How to Get a Loan During a Recession


This Article was Reviewed by The Chief Editor, Godfrey

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A recession is a temporary economic decline that impacts trade and industry and may result in reduced profits and layoffs.

One notable effect of recessions is that banks and other lenders are less likely to approve loans. Why does this happen? A decrease in sales, profits, and layoffs means people with loans are more likely to default or file for bankruptcy during a recession. This pushes lenders to enforce stricter lending criteria for new borrowers. But getting personal loans during a recession isn’t impossible. You can improve your creditworthiness and make yourself a better candidate for one.

Getting a loan during a recession can be more challenging than usual. Lenders become more cautious as the risk of borrowers defaulting on loans increases. However, it’s not impossible to secure a loan during an economic downturn.

Here are some of the steps you can take to help you secure a loan during a recession.

Maintain a stable income

During a recession, lenders may worry that their customers may be unable to make payments on time or at all. A spotty employment history, periods of no income, or a recent layoff/furlough may indicate to them that you may not be able to repay what you borrow. On the other hand, a steady income is a green flag. It’s not always possible to predict layoffs but pay attention to signs like budget cuts, restructuring, and big-ticket projects being axed.

Unfortunately, there’s not much you can do if you’re laid off or furloughed except try to land your next job as soon as possible. Stay active in your professional network, update your resume, and sharpen your interview skills.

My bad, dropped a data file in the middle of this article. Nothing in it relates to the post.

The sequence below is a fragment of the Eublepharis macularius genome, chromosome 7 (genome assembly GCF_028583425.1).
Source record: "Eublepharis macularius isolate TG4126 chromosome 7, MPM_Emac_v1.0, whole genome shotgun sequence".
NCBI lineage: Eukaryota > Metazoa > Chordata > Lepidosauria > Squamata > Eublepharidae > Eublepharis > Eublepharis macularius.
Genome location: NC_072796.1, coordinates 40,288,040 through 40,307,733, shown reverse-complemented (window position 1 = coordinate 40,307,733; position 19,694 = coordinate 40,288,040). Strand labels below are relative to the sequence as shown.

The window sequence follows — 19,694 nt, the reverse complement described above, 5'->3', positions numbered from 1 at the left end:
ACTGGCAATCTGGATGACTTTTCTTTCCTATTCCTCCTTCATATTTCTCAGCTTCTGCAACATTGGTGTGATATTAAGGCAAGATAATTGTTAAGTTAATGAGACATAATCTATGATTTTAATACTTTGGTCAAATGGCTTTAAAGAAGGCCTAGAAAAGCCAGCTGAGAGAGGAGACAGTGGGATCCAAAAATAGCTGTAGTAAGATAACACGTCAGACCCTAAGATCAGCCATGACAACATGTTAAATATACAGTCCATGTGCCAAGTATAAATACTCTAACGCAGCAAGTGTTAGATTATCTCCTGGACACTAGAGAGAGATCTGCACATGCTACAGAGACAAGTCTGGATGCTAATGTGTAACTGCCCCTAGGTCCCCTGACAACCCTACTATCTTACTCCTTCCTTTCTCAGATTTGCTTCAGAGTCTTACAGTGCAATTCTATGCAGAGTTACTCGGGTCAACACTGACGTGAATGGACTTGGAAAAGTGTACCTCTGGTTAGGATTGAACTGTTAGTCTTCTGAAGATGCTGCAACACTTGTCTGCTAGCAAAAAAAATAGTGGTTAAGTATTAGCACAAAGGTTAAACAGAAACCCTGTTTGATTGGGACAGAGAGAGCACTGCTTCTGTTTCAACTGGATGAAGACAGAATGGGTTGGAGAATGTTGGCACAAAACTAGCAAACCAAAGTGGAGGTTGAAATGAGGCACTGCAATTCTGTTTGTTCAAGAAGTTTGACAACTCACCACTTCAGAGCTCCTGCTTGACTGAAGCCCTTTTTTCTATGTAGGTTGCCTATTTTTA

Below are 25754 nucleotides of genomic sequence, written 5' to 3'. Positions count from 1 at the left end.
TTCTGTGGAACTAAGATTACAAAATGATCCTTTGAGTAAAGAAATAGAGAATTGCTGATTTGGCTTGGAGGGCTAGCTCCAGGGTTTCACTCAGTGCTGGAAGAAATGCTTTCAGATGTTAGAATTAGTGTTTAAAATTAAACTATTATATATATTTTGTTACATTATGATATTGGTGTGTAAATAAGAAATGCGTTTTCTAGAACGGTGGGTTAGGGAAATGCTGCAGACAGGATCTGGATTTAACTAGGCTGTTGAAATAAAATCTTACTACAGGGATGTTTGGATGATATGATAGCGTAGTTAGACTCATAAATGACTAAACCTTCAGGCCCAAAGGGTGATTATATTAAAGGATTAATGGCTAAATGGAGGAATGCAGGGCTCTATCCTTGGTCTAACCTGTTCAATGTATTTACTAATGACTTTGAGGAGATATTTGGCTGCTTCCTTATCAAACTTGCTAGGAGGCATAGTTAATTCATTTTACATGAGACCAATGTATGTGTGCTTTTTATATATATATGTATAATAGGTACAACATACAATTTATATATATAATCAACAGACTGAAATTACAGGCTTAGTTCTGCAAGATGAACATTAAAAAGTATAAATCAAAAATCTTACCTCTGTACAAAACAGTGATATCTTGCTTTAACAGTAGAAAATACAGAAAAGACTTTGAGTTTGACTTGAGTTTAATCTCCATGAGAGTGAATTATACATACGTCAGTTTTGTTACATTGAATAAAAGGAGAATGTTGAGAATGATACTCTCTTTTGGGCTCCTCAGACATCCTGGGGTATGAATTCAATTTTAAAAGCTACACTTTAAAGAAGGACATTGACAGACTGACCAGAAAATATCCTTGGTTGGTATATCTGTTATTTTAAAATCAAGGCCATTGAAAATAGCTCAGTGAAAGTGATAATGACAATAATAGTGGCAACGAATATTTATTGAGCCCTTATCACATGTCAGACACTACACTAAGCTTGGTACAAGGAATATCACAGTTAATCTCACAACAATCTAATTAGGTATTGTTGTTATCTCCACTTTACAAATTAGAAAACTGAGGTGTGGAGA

Pay attention to your payment history

Payment history plays a significant role in your loan application. Late and missed payments remain on your credit report for up to six years in Canada; a series of late payments may indicate financial issues or poor debt management skills.

Meanwhile, timely payments made in full every month indicate the kind of responsible credit habits that lenders seek. This includes paying your credit card bills during the grace period (and in full where possible) and making timely car or mortgage payments. Consider setting up payment reminders or automatic payments if you can. 

Debt-to-income ratio

Your debt-to-income ratio (DTI) is an expression of how much you owe compared to how much you earn. Calculate your DTI ratio by dividing the sum of your debts (including mortgage, car loan, credit cards, etc.) by your yearly income. For example, if your annual income is $75,000 and you collectively owe $25,000, your DTI ratio is 25000/75000 x 100. That’s 33%. Lenders are looking for a low DTI ratio demonstrating that you earn enough to pay off your debts comfortably. People with a high DTI ratio want to pay down some of their existing debt before applying for a loan.

While securing a personal loan during a recession is not impossible, it may be more challenging than usual. You can also consider other options, such as getting someone with good credit to cosign your loan or applying for a secured loan with an asset such as a car or home as your collateral.  


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About the Chief Editor

Godfrey Ogbo, the Chief Editor and CEO of AtlanticRide, merges his environmental management expertise with extensive business experience, including in real estate. With a master's degree and a knack for engaging writing, he adeptly covers complex growth and business topics. His analytical approach and business insights enrich the blog, making it a go-to source for readers seeking thoughtful and informed content.

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